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  #31  
Old 07-01-2018, 07:38 PM
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Jimbo Jimbo is offline
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Quote:
Originally Posted by franky View Post
How do you calculate how much to skim off the head with the varying combustion chamber shapes of heads and if its been skimmed before etc? given the more you take off the more it reduces CC volume with each pass.


Seems like that could be a head scratching thing. Or skim to about what you think then remeasure and go back if its not quite right?
if the head is slightly mishapen then you may find that skimming it will end up with combustion face cc greater at one of than the other so in effect the head is skimmed at an angle and not flat.
to correct it you can machine the combustion chamber to increase cc however its far better to calculate first like pmac said and get the machinist to skim the head accordingly.
ive seen it done where i work where they test for combustion chamber accuracy, if its out the machine has to be calibrated to account for the discrepancy across cylinders.
obviously it wont work if the fire face is banana shaped as the material taken off either end will reduce cc in either ends combustion chamber hence the need to remove material in the combustion chamber in that situation.
to be honest its chasing BHP that neccesitates doing it as in my opinion its a time consuming art form.
you wouldnt bother on a fiat punto or the like.
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  #32  
Old 07-01-2018, 08:07 PM
franky franky is offline
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Quote:
Originally Posted by Jimbo View Post
if the head is slightly mishapen then you may find that skimming it will end up with combustion face cc greater at one of than the other so in effect the head is skimmed at an angle and not flat.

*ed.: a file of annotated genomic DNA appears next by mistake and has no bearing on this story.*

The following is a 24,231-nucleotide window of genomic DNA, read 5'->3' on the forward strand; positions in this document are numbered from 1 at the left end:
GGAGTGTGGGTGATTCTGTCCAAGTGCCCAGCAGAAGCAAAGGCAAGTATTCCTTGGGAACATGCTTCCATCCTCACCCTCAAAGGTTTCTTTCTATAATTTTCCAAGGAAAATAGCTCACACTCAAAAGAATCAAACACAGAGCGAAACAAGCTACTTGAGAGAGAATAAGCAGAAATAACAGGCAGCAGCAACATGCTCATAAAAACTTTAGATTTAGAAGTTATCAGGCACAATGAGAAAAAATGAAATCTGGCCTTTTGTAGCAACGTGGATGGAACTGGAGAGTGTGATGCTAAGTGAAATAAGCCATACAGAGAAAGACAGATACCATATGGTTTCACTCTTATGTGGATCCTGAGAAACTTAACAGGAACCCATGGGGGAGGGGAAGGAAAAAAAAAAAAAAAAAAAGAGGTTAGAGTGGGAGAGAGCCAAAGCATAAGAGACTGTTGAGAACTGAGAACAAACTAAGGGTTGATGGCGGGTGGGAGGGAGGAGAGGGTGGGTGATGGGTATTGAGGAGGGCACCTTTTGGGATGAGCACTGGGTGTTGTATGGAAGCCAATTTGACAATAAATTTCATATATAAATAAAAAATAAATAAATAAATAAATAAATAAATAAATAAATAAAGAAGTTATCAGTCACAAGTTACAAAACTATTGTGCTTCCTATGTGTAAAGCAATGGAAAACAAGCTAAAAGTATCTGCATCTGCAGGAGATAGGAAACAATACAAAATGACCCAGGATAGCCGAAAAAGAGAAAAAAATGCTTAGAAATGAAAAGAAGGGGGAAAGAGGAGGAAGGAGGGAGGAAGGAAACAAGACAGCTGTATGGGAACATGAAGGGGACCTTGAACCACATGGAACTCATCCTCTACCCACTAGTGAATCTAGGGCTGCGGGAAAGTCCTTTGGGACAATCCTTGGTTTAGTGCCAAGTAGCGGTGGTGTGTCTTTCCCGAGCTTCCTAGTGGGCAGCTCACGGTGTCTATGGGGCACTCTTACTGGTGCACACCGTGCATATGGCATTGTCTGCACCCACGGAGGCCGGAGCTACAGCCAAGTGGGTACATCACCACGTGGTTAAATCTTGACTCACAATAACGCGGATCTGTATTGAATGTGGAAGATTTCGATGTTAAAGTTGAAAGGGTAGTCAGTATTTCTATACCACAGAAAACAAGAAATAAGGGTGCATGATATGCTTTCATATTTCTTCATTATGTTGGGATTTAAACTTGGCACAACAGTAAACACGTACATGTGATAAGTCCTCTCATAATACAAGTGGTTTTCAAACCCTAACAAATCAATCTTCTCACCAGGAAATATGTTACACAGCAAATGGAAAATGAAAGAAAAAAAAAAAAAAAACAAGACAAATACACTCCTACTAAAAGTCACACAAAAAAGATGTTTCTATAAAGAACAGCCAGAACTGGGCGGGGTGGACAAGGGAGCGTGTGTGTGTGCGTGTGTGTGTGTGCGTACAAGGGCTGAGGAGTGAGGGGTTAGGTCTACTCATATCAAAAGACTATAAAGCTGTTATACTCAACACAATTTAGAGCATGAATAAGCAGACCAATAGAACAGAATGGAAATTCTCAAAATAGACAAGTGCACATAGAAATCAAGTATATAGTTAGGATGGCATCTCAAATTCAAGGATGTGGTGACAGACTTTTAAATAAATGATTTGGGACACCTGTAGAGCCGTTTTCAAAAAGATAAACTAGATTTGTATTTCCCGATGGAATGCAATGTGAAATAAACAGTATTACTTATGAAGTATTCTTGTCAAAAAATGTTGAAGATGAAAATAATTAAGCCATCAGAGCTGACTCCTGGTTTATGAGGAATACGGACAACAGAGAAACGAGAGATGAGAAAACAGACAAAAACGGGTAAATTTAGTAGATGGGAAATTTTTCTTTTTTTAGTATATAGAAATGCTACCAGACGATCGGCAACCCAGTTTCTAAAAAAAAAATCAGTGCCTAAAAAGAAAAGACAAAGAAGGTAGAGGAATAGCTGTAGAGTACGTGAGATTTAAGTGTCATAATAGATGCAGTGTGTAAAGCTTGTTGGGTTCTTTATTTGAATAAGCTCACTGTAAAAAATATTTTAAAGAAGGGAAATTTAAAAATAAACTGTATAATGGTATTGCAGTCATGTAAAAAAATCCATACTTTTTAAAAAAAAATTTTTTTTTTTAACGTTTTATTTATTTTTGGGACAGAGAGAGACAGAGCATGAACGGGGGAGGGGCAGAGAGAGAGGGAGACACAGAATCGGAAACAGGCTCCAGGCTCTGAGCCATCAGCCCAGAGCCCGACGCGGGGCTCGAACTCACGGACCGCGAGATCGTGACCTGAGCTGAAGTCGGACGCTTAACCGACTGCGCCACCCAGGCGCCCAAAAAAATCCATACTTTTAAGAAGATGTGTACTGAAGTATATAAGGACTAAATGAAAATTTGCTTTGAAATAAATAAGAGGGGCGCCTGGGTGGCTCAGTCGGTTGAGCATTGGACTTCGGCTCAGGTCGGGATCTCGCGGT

to correct it you can machine the combustion chamber to increase cc however its far better to calculate first like pmac said and get the machinist to skim the head accordingly.
ive seen it done where i work where they test for combustion chamber accuracy, if its out the machine has to be calibrated to account for the discrepancy across cylinders.
obviously it wont work if the fire face is banana shaped as the material taken off either end will reduce cc in either ends combustion chamber hence the need to remove material in the combustion chamber in that situation.
to be honest its chasing BHP that neccesitates doing it as in my opinion its a time consuming art form.
you wouldnt bother on a fiat punto or the like.
I think you've misunderstood my question.

The combustion chamber isn't a circular hole where you can decide to remove 10cc, so given its equal shape you can work out volume and just remove that amount. All the various heads have their own chamber shape, ones that have been re-worked etc. So removing 0.25mm for example doesnt' reduce the CC by the same amount each time, without a 3d computer scan of the chamber you can't know how much to remove to hit a target CC? So do you make the first cut, fairly easy on a stock new head, then measure and do multiple skims?
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  #33  
Old 07-01-2018, 08:11 PM
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jonbills jonbills is offline
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You've got to cc the chambers to start with - say they measure 40. Say you want a chamber size of 37 to get the CR you want. You can use graph paper to measure the area of the chamber - put the graph paper over the chamber and trace round the edge. count the complete squares & treat the partial squares included as 1/2s. each little square is 1 mm2. Maybe you end up with 4000 squares, so 40 cm2. a 1mm slice of that is 4 cm3. so you need to have a 0.75mm skim to get to 37 cm3.

And yes, the calculation assumes that the the walls of the chamber are vertical, which they aren't of course. because they slope in, the volume you'll remove is a little below the estimate. so you will have to measure again and skim again possibly.
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  #34  
Old 07-01-2018, 11:46 PM
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Jimbo Jimbo is offline
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Quote:
Originally Posted by franky View Post
So do you make the first cut, fairly easy on a stock new head, then measure and do multiple skims?
pretty much, but to be honest the people who do skimming professionally know from experience what to take off from the cc readouts and a couple of cc tests after a test skim and like jonbills said you can use the graph paper to predict roughly what to take off.
for example the heads we skim the company must have skimmed 5 of the same heads at different heights and measured the ccs as we have graphs with plotted cc against material removed so we know what to expect at different heights, albeit what i do is standard production not modifying to get higher compression ratios but the theory is the same.
the other problem of course is the combustion faces i have to deal with are machined so most are pretty equal opposed to those that are left rough cast which plays havoc with readings
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